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Follow Up By: KevinE - Sunday, Aug 26, 2012 at 11:00

Sunday, Aug 26, 2012 at 11:00
The image below is a photo I took of a record the outback trips an 89 year old lady I know took with her husband between the 1940's when her husband got out of the army after WW2 to the 1980's when her husband passed away. These trips were done firstly in a 2WD ford station wagon, then later in a series 2 Landrover, both converted to camping with a bed etc in the back. These were the days before too much bitumen on outback roads, so there were very few intrepid travelers out there, not like today! There were no portable car fridges, back up battery systems & you guessed it, no radios or sat phones! Ironically, they never needed them because they were well prepared & drove to the conditions. She laughs at me when I tell her about the stuff we take camping!

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Follow Up By: Member - PJR (NSW) - Sunday, Aug 26, 2012 at 11:12

Sunday, Aug 26, 2012 at 11:12
And the Vikings sailed to England with not much more than a lump of rock and stars to show the way.

Whats your point?

Dad did plenty in an old 1930's studibaker like the old Elliot Ness ones and my elder brother did much the same in an old FJ. My wifes parents did heaps in an old Morris 1000.

I wouldn't do it now as I treasure my family's life and feel their safety is paramount. Besides the doctor said "No sat phone = no go". If I take crook he needs immediate, clear, non static affected, reliable, full duplex comms with my wife and I.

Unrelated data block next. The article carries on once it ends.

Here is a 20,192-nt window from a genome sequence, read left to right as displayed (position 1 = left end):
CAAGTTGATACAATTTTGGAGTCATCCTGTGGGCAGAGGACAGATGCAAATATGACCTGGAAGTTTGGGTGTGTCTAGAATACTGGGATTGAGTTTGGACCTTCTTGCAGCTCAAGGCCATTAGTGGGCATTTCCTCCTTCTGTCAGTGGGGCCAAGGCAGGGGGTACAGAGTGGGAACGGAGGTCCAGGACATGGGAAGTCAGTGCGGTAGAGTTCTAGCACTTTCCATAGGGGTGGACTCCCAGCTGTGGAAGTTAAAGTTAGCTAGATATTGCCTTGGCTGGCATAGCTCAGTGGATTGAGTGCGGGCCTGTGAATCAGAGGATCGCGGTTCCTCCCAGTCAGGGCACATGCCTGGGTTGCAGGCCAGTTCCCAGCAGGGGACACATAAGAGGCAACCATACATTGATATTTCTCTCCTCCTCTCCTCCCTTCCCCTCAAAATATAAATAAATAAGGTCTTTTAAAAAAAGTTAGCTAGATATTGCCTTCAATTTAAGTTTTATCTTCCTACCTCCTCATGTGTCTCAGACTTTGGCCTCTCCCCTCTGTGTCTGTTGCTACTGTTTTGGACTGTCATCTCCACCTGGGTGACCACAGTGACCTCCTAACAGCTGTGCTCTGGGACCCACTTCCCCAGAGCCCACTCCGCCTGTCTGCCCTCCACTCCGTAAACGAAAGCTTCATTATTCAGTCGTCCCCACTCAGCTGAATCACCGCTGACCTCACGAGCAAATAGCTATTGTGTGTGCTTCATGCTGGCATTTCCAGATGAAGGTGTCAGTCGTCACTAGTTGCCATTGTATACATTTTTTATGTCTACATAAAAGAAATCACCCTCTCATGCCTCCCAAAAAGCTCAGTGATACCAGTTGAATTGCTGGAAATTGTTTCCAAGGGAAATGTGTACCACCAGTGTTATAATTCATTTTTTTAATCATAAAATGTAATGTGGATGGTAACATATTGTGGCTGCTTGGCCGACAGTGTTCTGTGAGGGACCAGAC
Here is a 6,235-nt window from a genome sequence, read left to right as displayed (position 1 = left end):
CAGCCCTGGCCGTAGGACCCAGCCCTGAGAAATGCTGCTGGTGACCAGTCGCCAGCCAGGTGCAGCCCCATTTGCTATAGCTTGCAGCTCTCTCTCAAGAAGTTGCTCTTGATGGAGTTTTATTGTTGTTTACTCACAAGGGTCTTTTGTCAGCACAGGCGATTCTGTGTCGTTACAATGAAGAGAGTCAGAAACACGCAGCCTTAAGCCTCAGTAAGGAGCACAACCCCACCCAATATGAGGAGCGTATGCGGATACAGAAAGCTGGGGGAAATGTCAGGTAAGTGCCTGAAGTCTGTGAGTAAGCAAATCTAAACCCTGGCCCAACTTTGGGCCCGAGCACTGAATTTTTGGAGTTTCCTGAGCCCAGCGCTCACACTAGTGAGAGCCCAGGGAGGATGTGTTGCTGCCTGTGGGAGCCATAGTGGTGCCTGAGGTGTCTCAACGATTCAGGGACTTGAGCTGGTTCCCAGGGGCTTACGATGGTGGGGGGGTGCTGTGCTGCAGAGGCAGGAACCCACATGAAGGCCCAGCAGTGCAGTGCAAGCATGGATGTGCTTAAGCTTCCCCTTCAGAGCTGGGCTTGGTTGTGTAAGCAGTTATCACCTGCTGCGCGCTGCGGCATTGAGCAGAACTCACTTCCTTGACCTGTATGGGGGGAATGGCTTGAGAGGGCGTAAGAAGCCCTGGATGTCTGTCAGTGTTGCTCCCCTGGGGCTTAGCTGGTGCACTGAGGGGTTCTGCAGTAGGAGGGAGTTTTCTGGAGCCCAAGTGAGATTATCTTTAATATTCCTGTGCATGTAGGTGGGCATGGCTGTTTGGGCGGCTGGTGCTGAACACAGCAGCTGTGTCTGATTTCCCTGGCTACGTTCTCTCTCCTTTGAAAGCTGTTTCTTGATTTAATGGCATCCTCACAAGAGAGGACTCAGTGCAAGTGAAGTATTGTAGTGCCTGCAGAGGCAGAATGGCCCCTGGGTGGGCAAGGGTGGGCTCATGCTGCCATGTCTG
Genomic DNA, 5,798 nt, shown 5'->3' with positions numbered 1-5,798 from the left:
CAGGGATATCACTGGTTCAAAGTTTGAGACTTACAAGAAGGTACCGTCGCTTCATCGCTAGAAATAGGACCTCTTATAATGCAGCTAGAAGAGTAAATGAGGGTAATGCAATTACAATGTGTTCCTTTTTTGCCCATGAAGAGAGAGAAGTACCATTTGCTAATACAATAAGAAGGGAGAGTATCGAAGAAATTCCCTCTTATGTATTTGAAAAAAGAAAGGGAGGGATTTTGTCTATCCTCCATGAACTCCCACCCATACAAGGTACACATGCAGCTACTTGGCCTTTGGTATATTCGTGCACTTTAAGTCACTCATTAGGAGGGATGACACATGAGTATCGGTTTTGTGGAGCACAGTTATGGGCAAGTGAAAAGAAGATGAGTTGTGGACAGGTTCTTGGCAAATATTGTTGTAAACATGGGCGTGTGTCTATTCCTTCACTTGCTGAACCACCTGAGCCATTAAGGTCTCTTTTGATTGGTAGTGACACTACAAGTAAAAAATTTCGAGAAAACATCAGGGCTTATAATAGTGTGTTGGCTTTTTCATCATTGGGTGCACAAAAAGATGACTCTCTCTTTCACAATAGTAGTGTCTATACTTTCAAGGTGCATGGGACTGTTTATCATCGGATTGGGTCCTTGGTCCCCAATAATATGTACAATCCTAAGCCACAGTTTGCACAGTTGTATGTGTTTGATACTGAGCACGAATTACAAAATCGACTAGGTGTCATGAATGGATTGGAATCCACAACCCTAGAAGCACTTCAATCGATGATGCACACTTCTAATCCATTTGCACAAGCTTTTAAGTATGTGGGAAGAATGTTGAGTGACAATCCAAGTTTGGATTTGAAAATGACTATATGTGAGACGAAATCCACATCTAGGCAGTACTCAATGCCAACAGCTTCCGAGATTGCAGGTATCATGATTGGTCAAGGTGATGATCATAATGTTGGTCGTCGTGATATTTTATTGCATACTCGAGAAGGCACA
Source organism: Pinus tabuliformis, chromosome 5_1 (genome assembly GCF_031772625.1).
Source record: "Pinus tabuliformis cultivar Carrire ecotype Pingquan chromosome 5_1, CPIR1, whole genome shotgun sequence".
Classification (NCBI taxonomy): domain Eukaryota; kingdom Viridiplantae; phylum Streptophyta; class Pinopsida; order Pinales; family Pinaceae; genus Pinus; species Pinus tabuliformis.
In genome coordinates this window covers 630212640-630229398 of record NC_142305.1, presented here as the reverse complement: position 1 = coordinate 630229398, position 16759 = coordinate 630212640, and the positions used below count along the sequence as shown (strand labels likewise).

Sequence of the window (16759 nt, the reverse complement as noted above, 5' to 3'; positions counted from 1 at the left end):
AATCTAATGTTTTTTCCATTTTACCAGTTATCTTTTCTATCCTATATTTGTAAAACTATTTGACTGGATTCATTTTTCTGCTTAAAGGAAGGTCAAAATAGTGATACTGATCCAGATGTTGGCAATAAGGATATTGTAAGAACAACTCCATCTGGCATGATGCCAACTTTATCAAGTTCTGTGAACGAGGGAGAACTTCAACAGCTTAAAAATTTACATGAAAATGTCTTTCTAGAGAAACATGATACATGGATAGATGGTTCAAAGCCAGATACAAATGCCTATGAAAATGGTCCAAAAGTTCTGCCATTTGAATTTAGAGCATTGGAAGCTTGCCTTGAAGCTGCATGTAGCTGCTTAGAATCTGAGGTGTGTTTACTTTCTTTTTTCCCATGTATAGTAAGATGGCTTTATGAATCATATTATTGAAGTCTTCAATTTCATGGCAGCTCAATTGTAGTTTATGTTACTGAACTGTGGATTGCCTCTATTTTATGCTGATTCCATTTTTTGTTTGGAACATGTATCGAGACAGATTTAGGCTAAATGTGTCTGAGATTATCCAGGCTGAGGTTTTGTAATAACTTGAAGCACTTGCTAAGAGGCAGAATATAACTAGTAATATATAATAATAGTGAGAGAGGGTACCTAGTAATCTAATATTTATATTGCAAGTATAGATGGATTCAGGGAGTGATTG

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Follow Up By: Member - PJR (NSW) - Sunday, Aug 26, 2012 at 11:16

Sunday, Aug 26, 2012 at 11:16
Apologies Kevin. I misinterpreted the aim of your post. It now looks like they were really intrepid travellers. I don't think my family did that much.

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Follow Up By: Hairy (WA) - Sunday, Aug 26, 2012 at 11:54

Sunday, Aug 26, 2012 at 11:54
What about making the 'adventure motorcylcist' pay. And not 4wds? I bet there are more searches involveing 4wds and hikers than bikes.....or is it that YOU just dont like bike travel?
And infering motorcyclists are bludgers doest even deserve a comment........
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Follow Up By: Member - PJR (NSW) - Sunday, Aug 26, 2012 at 12:06

Sunday, Aug 26, 2012 at 12:06
Who on earth let you in. Who said anything about 4wd's paying or not paying. There were two bikes and one car in the group so where on earth did anyone single out the bike riders. Not me!